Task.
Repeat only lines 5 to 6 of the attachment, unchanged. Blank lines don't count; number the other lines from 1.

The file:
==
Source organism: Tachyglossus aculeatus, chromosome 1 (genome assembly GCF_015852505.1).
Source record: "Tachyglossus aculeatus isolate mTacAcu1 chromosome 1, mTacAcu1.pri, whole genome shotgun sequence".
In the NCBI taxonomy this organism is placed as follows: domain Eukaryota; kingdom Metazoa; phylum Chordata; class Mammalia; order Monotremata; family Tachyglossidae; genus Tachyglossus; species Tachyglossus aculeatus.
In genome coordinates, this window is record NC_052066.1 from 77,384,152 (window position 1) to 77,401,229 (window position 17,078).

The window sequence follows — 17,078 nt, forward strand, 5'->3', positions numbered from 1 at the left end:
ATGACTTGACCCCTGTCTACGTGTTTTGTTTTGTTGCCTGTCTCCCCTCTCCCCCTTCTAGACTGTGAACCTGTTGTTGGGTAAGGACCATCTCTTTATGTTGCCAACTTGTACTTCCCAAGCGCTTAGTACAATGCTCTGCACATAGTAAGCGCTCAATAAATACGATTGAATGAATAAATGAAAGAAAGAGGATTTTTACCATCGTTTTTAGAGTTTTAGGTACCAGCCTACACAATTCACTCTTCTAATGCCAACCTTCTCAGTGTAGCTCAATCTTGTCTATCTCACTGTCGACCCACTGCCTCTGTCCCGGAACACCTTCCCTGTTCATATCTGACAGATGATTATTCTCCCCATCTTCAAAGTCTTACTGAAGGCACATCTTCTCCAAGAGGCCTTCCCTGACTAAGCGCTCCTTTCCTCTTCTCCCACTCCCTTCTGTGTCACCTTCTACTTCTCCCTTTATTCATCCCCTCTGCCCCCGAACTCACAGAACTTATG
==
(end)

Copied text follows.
The window sequence follows — 17,078 nt, forward strand, 5'->3', positions numbered from 1 at the left end:
ATGACTTGACCCCTGTCTACGTGTTTTGTTTTGTTGCCTGTCTCCCCTCTCCCCCTTCTAGACTGTGAACCTGTTGTTGGGTAAGGACCATCTCTTTATGTTGCCAACTTGTACTTCCCAAGCGCTTAGTACAATGCTCTGCACATAGTAAGCGCTCAATAAATACGATTGAATGAATAAATGAAAGAAAGAGGATTTTTACCATCGTTTTTAGAGTTTTAGGTACCAGCCTACACAATTCACTCTTCTAATGCCAACCTTCTCAGTGTAGCTCAATCTTGTCTATCTCACTGTCGACCCACTGCCTCTGTCCCGGAACACCTTCCCTGTTCATATCTGACAGATGATTATTCTCCCCATCTTCAAAGTCTTACTGAAGGCACATCTTCTCCAAGAGGCCTTCCCTGACTAAGCGCTCCTTTCCTCTTCTCCCACTCCCTTCTGTGTCACCTTCTACTTCTCCCTTTATTCATCCCCTCTGCCCCCGAACTCACAGAACTTATG